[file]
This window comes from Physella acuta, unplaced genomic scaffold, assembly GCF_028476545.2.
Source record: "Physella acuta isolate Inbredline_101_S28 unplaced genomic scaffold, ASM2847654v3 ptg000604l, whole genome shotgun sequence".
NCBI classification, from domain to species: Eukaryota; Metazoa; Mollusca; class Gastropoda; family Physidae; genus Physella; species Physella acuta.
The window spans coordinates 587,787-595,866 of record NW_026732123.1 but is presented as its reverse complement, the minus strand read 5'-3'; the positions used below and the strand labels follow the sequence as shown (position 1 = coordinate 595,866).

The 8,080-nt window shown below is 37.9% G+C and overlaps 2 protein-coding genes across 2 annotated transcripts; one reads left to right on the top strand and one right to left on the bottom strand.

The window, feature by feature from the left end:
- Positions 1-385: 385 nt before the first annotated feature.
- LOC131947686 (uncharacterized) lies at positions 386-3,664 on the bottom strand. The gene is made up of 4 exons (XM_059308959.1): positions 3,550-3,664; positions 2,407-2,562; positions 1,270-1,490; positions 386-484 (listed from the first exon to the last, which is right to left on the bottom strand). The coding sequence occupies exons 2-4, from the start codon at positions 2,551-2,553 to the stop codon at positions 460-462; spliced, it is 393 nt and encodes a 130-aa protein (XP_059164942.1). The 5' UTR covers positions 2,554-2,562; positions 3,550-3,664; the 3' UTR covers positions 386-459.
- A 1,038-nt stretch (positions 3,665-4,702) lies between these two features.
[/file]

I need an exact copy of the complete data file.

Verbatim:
This window comes from Physella acuta, unplaced genomic scaffold, assembly GCF_028476545.2.
Source record: "Physella acuta isolate Inbredline_101_S28 unplaced genomic scaffold, ASM2847654v3 ptg000604l, whole genome shotgun sequence".
NCBI classification, from domain to species: Eukaryota; Metazoa; Mollusca; class Gastropoda; family Physidae; genus Physella; species Physella acuta.
The window spans coordinates 587,787-595,866 of record NW_026732123.1 but is presented as its reverse complement, the minus strand read 5'-3'; the positions used below and the strand labels follow the sequence as shown (position 1 = coordinate 595,866).

The 8,080-nt window shown below is 37.9% G+C and overlaps 2 protein-coding genes across 2 annotated transcripts; one reads left to right on the top strand and one right to left on the bottom strand.

The window, feature by feature from the left end:
- Positions 1-385: 385 nt before the first annotated feature.
- LOC131947686 (uncharacterized) lies at positions 386-3,664 on the bottom strand. The gene is made up of 4 exons (XM_059308959.1): positions 3,550-3,664; positions 2,407-2,562; positions 1,270-1,490; positions 386-484 (listed from the first exon to the last, which is right to left on the bottom strand). The coding sequence occupies exons 2-4, from the start codon at positions 2,551-2,553 to the stop codon at positions 460-462; spliced, it is 393 nt and encodes a 130-aa protein (XP_059164942.1). The 5' UTR covers positions 2,554-2,562; positions 3,550-3,664; the 3' UTR covers positions 386-459.
- A 1,038-nt stretch (positions 3,665-4,702) lies between these two features.